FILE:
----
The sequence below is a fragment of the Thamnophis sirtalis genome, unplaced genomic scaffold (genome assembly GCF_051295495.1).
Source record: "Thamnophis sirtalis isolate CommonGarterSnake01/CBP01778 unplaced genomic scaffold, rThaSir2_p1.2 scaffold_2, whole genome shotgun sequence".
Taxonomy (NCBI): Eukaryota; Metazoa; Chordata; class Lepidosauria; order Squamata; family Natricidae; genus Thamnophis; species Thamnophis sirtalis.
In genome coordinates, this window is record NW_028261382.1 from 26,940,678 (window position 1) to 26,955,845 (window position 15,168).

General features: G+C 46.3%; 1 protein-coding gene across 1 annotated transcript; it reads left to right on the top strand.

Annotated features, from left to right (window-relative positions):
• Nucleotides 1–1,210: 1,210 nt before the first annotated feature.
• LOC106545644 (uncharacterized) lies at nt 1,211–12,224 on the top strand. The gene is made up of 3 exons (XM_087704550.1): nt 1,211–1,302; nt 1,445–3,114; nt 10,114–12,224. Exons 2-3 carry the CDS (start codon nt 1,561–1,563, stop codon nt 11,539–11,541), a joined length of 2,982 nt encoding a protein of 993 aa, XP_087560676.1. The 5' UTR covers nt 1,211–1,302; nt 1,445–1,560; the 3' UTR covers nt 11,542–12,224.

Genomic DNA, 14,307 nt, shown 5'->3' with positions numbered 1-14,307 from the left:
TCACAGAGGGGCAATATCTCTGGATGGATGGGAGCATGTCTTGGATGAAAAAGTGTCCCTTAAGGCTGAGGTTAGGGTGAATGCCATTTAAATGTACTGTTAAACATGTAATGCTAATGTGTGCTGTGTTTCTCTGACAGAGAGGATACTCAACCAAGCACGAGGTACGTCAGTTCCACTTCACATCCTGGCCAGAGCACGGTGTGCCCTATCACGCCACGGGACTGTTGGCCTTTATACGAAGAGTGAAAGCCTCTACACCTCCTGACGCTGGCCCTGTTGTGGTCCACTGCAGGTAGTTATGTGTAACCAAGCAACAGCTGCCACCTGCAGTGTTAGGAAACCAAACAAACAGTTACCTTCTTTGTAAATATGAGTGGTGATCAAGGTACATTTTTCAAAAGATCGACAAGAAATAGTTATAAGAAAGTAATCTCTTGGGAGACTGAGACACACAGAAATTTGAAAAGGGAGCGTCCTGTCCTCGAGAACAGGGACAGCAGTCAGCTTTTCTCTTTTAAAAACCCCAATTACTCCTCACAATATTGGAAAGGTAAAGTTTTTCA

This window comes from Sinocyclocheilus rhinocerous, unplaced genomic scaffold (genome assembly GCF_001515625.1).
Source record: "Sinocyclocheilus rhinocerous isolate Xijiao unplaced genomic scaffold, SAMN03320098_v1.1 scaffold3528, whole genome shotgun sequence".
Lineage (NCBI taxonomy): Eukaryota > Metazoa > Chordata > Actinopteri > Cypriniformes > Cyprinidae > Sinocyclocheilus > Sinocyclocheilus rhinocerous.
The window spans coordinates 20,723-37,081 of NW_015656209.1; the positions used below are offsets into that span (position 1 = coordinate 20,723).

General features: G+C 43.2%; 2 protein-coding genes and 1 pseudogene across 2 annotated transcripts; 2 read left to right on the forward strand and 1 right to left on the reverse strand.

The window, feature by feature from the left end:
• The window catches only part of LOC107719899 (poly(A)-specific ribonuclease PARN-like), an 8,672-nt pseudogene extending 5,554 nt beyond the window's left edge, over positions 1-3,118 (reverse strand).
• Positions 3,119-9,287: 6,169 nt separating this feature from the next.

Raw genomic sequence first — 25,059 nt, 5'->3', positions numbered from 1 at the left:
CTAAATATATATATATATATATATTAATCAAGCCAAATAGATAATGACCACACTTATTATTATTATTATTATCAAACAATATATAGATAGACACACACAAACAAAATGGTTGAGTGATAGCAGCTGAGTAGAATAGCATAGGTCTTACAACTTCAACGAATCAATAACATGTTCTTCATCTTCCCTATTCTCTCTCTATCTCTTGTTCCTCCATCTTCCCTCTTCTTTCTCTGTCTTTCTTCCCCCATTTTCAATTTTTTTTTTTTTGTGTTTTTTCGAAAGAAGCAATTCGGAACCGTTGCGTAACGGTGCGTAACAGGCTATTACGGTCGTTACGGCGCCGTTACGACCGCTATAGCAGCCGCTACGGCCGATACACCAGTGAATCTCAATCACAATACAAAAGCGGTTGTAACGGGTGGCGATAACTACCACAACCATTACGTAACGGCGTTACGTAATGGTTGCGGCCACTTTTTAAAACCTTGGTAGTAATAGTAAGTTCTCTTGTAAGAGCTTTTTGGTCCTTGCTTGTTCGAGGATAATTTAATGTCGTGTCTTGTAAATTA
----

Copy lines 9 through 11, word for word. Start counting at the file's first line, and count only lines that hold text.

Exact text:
Genomic DNA, 14,307 nt, shown 5'->3' with positions numbered 1-14,307 from the left:
TCACAGAGGGGCAATATCTCTGGATGGATGGGAGCATGTCTTGGATGAAAAAGTGTCCCTTAAGGCTGAGGTTAGGGTGAATGCCATTTAAATGTACTGTTAAACATGTAATGCTAATGTGTGCTGTGTTTCTCTGACAGAGAGGATACTCAACCAAGCACGAGGTACGTCAGTTCCACTTCACATCCTGGCCAGAGCACGGTGTGCCCTATCACGCCACGGGACTGTTGGCCTTTATACGAAGAGTGAAAGCCTCTACACCTCCTGACGCTGGCCCTGTTGTGGTCCACTGCAGGTAGTTATGTGTAACCAAGCAACAGCTGCCACCTGCAGTGTTAGGAAACCAAACAAACAGTTACCTTCTTTGTAAATATGAGTGGTGATCAAGGTACATTTTTCAAAAGATCGACAAGAAATAGTTATAAGAAAGTAATCTCTTGGGAGACTGAGACACACAGAAATTTGAAAAGGGAGCGTCCTGTCCTCGAGAACAGGGACAGCAGTCAGCTTTTCTCTTTTAAAAACCCCAATTACTCCTCACAATATTGGAAAGGTAAAGTTTTTCA

This window comes from Sinocyclocheilus rhinocerous, unplaced genomic scaffold (genome assembly GCF_001515625.1).